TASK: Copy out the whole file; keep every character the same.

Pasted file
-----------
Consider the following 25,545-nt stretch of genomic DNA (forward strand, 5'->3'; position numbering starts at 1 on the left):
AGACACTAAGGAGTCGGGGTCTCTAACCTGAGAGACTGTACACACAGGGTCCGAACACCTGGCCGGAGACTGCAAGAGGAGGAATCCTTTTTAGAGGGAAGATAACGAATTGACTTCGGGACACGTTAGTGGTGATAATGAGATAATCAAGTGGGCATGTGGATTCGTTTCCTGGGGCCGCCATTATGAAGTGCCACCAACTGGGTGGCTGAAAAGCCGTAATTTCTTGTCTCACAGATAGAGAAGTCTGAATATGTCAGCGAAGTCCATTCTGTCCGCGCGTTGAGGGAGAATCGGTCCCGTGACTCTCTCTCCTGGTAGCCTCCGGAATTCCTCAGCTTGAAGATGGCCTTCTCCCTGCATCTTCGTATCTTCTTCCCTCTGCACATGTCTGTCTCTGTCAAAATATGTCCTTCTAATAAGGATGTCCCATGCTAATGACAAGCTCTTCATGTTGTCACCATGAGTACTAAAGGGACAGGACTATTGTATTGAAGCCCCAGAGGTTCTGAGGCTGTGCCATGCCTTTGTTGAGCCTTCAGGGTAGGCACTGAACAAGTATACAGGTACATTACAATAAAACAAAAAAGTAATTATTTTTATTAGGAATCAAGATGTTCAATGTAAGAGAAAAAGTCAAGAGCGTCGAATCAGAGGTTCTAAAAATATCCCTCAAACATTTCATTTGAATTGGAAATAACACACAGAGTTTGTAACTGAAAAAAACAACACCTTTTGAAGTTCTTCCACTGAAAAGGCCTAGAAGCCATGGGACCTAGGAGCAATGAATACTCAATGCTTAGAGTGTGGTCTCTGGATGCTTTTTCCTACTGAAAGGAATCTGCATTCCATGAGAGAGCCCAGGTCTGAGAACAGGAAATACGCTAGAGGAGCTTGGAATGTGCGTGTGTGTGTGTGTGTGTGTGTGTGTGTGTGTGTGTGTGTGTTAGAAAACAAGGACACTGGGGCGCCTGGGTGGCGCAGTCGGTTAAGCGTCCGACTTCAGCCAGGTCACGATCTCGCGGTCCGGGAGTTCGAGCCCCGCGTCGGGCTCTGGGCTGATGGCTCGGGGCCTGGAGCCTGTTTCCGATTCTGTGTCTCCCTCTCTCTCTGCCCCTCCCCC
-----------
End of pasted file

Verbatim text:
Consider the following 25,545-nt stretch of genomic DNA (forward strand, 5'->3'; position numbering starts at 1 on the left):
AGACACTAAGGAGTCGGGGTCTCTAACCTGAGAGACTGTACACACAGGGTCCGAACACCTGGCCGGAGACTGCAAGAGGAGGAATCCTTTTTAGAGGGAAGATAACGAATTGACTTCGGGACACGTTAGTGGTGATAATGAGATAATCAAGTGGGCATGTGGATTCGTTTCCTGGGGCCGCCATTATGAAGTGCCACCAACTGGGTGGCTGAAAAGCCGTAATTTCTTGTCTCACAGATAGAGAAGTCTGAATATGTCAGCGAAGTCCATTCTGTCCGCGCGTTGAGGGAGAATCGGTCCCGTGACTCTCTCTCCTGGTAGCCTCCGGAATTCCTCAGCTTGAAGATGGCCTTCTCCCTGCATCTTCGTATCTTCTTCCCTCTGCACATGTCTGTCTCTGTCAAAATATGTCCTTCTAATAAGGATGTCCCATGCTAATGACAAGCTCTTCATGTTGTCACCATGAGTACTAAAGGGACAGGACTATTGTATTGAAGCCCCAGAGGTTCTGAGGCTGTGCCATGCCTTTGTTGAGCCTTCAGGGTAGGCACTGAACAAGTATACAGGTACATTACAATAAAACAAAAAAGTAATTATTTTTATTAGGAATCAAGATGTTCAATGTAAGAGAAAAAGTCAAGAGCGTCGAATCAGAGGTTCTAAAAATATCCCTCAAACATTTCATTTGAATTGGAAATAACACACAGAGTTTGTAACTGAAAAAAACAACACCTTTTGAAGTTCTTCCACTGAAAAGGCCTAGAAGCCATGGGACCTAGGAGCAATGAATACTCAATGCTTAGAGTGTGGTCTCTGGATGCTTTTTCCTACTGAAAGGAATCTGCATTCCATGAGAGAGCCCAGGTCTGAGAACAGGAAATACGCTAGAGGAGCTTGGAATGTGCGTGTGTGTGTGTGTGTGTGTGTGTGTGTGTGTGTGTGTGTGTTAGAAAACAAGGACACTGGGGCGCCTGGGTGGCGCAGTCGGTTAAGCGTCCGACTTCAGCCAGGTCACGATCTCGCGGTCCGGGAGTTCGAGCCCCGCGTCGGGCTCTGGGCTGATGGCTCGGGGCCTGGAGCCTGTTTCCGATTCTGTGTCTCCCTCTCTCTCTGCCCCTCCCCC